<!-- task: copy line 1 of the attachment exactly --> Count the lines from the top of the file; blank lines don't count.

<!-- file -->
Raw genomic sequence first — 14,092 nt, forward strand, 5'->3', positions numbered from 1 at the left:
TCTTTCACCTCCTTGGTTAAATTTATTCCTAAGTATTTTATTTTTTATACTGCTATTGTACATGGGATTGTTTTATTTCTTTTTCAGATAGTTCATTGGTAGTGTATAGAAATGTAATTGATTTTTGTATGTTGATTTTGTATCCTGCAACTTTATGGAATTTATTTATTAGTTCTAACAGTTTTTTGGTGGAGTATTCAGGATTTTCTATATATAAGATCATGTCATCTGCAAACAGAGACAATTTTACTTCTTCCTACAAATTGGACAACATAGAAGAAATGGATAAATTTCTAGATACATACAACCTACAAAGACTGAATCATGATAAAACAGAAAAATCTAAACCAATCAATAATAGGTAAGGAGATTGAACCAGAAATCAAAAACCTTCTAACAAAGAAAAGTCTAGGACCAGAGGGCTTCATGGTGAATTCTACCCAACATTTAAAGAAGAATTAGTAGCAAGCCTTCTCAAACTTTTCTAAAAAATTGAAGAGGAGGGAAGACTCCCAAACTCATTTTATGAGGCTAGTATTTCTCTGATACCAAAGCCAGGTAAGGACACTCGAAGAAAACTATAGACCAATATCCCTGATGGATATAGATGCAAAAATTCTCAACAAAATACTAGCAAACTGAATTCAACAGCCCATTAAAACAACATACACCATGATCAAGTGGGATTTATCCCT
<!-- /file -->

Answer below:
Raw genomic sequence first — 14,092 nt, forward strand, 5'->3', positions numbered from 1 at the left: